It was a big project and an expensive one. It would take a herculean effort to sell it to the voters. The temptation to offer Forward Thrust as a major integrated undertaking to be voted up or down as one piece must have been great, especially for Ellis, who tended to think in terms of coordinated approaches, but it would have been risky. If the voters’ glass was half-full, they would approve a complete package to ensure that their favorite programs would be funded. But if it was half-empty, voters would reject the whole program because they opposed one or two of its elements. When it came to taxes, the more pessimistic assumption was a safer bet. Consequently, the Forward Thrust ballot presented 12 separate funding items. Six were King County issues, five were limited to Seattle voters only, and one was a Metro item. There was also a nonmonetary administrative issue related to transit. Though several cities, such as Toronto, Kansas City, and Phoenix, had proposed multiple issue packages, no other effort had spanned three governmental agencies, as this one did, at least according to the Seattle Times. Still, Forward Thrust members viewed it as a unified plan and worked hard to convince the voters to support every measure. Members of the Committee of 200 were eager to persuade residents to be as selfless as they perceived themselves to be as they constructed the plan. An internal report reveals their hopes:
The opera lovers, swimmers, golfers, boaters, walkers or sit-and-watchers are each a numerical minority of the population. In recommending a balanced cultural and recreation program, the committee is seeking to create opportunities for fulfillment for all of the people of the county. The achievement of a great community will rest on the willingness of each citizen to consider and support public improvements which will serve the special needs or wants of others.
Though rapid transit was the compelling issue for Ellis and most of the top leaders of Forward Thrust, the stadium would be the magnet that pulled people to the voting booth. In preelection polls, the stadium issue had the sixth-highest yes vote (50 percent) but also the highest no vote (36 percent). The American League had promised Seattle an expansion baseball team if an arena was approved. For the good of sports in Seattle, and probably for the good of Forward Thrust’s campaign momentum, the owners of the Seattle Pilots—the expansion team and the prime beneficiaries should the stadium vote pass—got busy. The baseball luminaries Mickey Mantle and Carl Yastrzemski came to town to promote the vote, and the American League president Joe Cronin promised local service clubs that with a place to play, Seattle was guaranteed a permanent team.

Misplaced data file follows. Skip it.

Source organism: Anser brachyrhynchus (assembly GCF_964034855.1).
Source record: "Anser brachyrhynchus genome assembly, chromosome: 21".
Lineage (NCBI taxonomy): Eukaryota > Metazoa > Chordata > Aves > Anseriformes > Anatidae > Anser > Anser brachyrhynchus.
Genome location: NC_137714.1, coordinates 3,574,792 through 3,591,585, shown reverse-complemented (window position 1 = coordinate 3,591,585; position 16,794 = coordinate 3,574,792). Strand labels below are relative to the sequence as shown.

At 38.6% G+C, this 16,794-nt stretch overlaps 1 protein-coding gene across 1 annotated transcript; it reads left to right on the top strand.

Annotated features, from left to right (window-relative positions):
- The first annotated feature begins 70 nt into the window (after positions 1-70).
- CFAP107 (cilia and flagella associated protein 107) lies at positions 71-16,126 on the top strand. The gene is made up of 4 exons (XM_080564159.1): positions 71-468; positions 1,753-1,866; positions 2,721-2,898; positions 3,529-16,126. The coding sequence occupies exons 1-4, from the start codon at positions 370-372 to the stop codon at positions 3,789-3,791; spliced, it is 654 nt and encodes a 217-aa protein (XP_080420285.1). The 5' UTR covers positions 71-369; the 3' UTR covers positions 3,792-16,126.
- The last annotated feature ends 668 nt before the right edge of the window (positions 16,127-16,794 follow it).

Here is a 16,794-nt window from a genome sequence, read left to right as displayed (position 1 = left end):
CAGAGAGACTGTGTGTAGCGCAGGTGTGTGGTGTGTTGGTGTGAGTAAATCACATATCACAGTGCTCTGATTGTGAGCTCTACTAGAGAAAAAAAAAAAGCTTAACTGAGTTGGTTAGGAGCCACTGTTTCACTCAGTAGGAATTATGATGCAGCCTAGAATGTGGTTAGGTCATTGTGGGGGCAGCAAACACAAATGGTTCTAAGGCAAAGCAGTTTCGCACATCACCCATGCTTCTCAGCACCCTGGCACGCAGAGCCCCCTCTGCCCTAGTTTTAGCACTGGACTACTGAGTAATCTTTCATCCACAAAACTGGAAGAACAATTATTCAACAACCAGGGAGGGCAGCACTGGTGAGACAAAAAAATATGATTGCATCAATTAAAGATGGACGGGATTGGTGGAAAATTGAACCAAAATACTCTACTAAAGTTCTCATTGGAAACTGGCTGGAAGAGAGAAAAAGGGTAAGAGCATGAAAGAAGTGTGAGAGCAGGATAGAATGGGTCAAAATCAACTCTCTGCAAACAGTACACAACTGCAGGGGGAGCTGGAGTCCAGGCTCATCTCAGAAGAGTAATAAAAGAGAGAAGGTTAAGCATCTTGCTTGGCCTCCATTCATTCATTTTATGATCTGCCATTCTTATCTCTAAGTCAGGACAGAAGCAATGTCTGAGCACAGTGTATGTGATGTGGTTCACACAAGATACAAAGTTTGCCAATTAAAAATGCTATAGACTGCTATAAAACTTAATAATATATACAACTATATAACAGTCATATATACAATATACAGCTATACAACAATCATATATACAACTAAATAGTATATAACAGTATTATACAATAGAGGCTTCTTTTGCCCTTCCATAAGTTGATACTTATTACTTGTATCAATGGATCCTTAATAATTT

Generating a positive response to the $40 million stadium bond was important, but there was much more to the election effort. Realizing the magnitude of their task, advocates spent more money on the campaign than had supporters of any bond vote in the history of Seattle and King County up to that time. Thomas Bolger headed the get-out-the-vote effort. The Public Information Committee hired an ad agency to create a two-color, 16-page brochure. Radio and television ads ran the last 10 days before the election. The Face-to-Face Committee organized a speakers bureau and blanketed organizations with letters asking for a chance to present the Forward Thrust program. More than six hundred groups responded. A speaker was often accompanied by a listener who judged the receptiveness of the audience. The Mailing Committee sent out different editions of Forward Thrust Facts tailored to the interests of each neighborhood. The Neighborhood Committee recruited 3,000 doorbell ringers who visited 100,000 homes in King County. The campaign concentrated on the regions of the city and county that were most likely to be favorably disposed to Forward Thrust’s proposals.
Rather than bogging down the public in the details of each initiative, speakers, mailings, and solicitors concentrated their message on the problems that Forward Thrust was organized to solve, emphasizing, as always, the need to prepare for the massive influx of people—and cars—into Puget Sound over the next decades. There was some behind-the-scenes arm-twisting as well. Dorm Braman wrote to the county prosecutor, Charles O. Carroll, suggesting they get together to head off any negative ads that their mutual “good friends” (unnamed) might try to publish.